In other more familiar cases, e.g. the movement for civil rights or women’s rights, there’s no plausible case to be made that people of colour or women were doing anything morally objectionable in pushing for their rights. Their gains did upset the distribution of resources and opportunities, which some members of dominant groups (here white people, men) probably did view as a net loss. But those gains did not negatively affect an ongoing project for the liberation of another minority or disadvantaged group. White people were not using their exclusive political power to achieve their own liberation before people of colour gained the vote and stopped them in their tracks. They were already liberated. Likewise men. This case – of gender non-conforming people repudiating their sex – is different. Reinforcing sex stereotypes conflicts directly with the women’s liberation project.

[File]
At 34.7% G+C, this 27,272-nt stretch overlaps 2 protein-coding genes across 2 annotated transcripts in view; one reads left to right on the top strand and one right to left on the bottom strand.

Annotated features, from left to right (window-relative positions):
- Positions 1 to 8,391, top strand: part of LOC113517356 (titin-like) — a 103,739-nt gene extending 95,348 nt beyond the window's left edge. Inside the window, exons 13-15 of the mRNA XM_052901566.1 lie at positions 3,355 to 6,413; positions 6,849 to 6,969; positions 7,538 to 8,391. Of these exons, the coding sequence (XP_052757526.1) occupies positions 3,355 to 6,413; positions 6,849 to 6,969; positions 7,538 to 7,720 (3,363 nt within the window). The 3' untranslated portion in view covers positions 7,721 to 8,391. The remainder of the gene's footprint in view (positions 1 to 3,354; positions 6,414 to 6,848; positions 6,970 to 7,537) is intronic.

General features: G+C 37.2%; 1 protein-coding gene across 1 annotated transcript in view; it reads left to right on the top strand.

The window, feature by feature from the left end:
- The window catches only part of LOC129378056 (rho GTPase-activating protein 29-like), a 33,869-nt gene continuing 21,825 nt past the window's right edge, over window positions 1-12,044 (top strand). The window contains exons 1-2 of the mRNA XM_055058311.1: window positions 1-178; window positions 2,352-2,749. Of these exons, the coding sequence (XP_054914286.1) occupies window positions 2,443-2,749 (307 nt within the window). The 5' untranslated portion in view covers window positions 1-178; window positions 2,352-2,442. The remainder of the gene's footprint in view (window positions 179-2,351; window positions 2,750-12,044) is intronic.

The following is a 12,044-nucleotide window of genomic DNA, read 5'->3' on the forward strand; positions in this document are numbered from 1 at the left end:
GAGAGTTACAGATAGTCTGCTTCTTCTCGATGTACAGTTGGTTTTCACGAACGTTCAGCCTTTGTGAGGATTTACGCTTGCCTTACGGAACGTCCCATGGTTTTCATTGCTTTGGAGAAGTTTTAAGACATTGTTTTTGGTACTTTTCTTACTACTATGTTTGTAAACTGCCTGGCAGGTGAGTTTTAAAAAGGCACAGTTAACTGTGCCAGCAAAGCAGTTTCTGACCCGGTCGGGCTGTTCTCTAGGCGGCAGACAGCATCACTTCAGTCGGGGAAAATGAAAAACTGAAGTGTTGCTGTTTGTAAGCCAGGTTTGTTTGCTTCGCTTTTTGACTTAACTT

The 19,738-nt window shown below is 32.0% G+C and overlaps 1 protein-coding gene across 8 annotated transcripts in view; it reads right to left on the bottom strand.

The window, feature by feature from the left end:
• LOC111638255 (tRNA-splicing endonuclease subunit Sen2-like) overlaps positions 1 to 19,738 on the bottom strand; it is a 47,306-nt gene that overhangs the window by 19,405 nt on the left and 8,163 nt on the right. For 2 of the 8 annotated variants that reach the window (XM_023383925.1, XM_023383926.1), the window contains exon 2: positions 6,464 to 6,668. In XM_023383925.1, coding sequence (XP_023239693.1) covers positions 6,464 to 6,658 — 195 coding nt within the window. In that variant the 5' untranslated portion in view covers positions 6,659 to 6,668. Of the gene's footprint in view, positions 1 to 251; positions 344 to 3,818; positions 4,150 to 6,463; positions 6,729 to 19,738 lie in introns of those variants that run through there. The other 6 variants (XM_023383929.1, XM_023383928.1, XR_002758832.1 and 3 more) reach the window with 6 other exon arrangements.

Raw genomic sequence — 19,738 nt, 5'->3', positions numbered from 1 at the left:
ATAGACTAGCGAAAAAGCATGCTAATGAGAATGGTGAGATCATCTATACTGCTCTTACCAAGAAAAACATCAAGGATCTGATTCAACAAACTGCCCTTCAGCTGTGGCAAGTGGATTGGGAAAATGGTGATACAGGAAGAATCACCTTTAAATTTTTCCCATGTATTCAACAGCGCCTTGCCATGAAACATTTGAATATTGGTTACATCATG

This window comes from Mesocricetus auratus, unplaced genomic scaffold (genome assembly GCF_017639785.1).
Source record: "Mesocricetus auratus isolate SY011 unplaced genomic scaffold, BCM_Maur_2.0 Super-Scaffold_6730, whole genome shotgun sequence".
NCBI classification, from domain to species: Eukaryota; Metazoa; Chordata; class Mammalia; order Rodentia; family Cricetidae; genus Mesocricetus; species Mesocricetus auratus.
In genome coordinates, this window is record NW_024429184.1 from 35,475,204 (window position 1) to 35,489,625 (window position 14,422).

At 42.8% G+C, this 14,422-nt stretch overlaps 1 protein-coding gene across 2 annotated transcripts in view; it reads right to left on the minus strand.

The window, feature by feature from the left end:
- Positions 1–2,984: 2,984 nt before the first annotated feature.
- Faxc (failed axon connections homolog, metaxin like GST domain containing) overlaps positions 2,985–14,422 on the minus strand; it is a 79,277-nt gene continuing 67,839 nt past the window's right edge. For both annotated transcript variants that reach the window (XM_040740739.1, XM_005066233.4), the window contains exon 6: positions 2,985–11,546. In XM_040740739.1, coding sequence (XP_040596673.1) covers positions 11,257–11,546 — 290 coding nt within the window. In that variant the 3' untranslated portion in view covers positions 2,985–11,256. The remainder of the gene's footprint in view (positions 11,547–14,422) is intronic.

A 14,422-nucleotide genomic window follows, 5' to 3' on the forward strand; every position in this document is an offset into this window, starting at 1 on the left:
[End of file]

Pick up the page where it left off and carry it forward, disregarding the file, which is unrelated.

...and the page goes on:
Natalie Wynn has objected to this point by saying that if the objection was really to reinforcing sex stereotypes we’d expect to see feminists directing anger at particularly feminine women. She asked, why do feminists focus their anger on transwomen, rather than people like Kim Kardashian? (Wynn’s video here and a fuller reply from me here). But this question can be answered. While people like Kim Kardashian do conform to sex stereotypes, they don’t necessarily reinforce them. That’s because, as I said already, feminists believe there are as many ways to be a woman as there are women, or more. The only thing you need, to be a woman, is to be female. After that, do whatever you like, be however you want. Being feminine is one of those ways. Because there’s no ‘right’ way to be a woman, being feminine is not a ‘wrong’ way.